By 2002, Ben Atchley, the senior member of the Knox County legislative delegation, had announced that he did not plan to seek re-election in 2004. A bevy of ambitious Republicans, including Woodson, was interested in succeeding him. (Democrats pretty much need not apply.)
First elected straight out of law school in 1998 when she was 26, Woodson was the youngest and most junior of the contenders, but she was considered a rising star whose political savvy belied her years. Finding a way to help her lose her House seat in 2002 could make it tough for her to run for the Senate in 2004. Burchett was not the only person who heard the talk.
Legislative redistricting is a time-honored way of doling out punishments and rewards. Democrats control the state House, and redrawing the 99 House districts starts in West Tennessee where the most powerful Democrats reside. There is a rigid pecking order, and Democrats pick first.
Inner-city districts like Joe Armstrong’s 15th and Tindell’s 13th, the populations of which have shrunk, must expand to pick up the requisite numbers. Districts where populations have grown—like Parkey Strader’s 14th in west Knox County—must shrink to give some up. Combining counties into single districts is avoided when possible, although plunking two representatives into a single district is a tried-and-true form of political payback.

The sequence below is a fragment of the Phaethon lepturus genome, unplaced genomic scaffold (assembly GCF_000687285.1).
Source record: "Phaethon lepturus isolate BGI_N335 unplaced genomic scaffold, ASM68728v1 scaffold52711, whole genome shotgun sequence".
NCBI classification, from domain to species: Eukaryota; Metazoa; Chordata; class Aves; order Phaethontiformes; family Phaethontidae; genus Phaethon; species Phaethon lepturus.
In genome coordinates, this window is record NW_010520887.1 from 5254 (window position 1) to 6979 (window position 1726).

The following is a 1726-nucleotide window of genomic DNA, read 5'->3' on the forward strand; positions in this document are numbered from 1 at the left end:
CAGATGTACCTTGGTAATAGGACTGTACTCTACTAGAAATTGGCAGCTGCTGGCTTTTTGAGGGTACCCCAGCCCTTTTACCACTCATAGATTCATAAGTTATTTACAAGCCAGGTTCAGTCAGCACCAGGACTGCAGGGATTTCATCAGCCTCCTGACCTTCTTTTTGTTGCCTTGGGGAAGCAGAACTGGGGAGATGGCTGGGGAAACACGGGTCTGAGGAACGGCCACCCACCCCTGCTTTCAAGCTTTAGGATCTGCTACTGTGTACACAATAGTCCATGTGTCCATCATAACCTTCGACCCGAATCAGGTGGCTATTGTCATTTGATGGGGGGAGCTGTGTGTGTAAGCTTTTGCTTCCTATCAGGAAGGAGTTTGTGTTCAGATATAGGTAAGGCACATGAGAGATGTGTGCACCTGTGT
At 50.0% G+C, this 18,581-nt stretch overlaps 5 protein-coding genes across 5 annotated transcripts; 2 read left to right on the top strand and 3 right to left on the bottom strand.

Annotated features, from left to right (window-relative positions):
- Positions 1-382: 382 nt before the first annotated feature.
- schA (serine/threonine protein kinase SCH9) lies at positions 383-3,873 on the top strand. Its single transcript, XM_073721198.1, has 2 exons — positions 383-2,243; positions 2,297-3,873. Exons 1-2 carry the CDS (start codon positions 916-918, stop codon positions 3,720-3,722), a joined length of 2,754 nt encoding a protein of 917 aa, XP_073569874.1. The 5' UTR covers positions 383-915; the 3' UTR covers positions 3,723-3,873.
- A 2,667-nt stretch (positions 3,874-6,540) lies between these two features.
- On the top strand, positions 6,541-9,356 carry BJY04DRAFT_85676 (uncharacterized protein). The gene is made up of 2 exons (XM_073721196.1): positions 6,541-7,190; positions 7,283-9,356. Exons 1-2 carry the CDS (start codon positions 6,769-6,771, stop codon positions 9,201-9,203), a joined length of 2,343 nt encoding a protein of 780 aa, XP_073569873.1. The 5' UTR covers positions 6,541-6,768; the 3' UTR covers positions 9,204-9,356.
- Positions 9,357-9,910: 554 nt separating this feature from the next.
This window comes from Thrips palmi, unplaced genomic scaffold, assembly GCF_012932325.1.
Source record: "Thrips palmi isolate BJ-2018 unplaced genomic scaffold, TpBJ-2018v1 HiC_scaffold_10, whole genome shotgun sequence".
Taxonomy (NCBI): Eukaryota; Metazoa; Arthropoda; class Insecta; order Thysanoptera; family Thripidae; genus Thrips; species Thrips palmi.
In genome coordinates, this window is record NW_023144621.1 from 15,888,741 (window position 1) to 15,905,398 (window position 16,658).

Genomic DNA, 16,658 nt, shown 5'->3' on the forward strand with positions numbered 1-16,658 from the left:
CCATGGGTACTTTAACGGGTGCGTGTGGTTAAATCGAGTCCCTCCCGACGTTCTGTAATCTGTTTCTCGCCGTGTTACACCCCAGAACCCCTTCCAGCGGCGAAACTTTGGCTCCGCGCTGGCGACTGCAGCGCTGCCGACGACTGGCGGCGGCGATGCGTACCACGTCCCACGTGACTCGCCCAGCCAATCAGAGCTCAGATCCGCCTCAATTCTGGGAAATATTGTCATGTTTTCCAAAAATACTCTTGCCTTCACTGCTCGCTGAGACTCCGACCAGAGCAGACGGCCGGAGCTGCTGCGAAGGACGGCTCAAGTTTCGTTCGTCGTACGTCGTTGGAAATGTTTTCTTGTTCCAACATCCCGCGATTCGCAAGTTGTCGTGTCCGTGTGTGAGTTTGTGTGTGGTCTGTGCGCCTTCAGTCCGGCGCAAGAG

Tindell, who has served in the House for 18 years, says that if his party had been out to get anybody, it would have been Bill Dunn, who had been in office since 1994 and was making a name for himself as a conservative ideologue who didn’t mind mixing it up with the opposing party.
“The first thing that happens in redistricting, because the core districts in the city generally have shrunk, is the city districts have to get bigger,” Tindell says. “Joe and I pick first, and each time, we have had to expand our districts. We’re in a situation where we’re taking from Harry [Brooks], Stacey [Campfield], and Jamie’s districts—we’re pushing them out, so their districts gobble up other areas.
“In terms of the players, Jamie was the junior person, and seniority plays a big part in who gets what. Bill Dunn was more militant. He would have been the target to eliminate at the time, but he was protected by Jim Boyer’s district (the 19th, now represented by Harry Brooks), which is right in the middle.
“We could not create a third Democratic district in Knox County because there just aren’t enough Democrats. We had to do some combining. And in order to get to Dunn’s district, you would have had to mess up Boyer’s district. What ended up happening was that Boyer, who was the GOP caucus chair, had to sacrifice some geography but not a lot of people in order to accomplish the finger through South Knox County into Sequoyah Hills.”
If the GOP ever takes over the House—something Republicans think would have already happened if the Democrats didn’t exercise iron-fisted control over redistricting—Tindell says the payback could be severe:
“There’s a high likelihood they’d put both Joe and me into Harry Brooks’ (highly Republican) district.”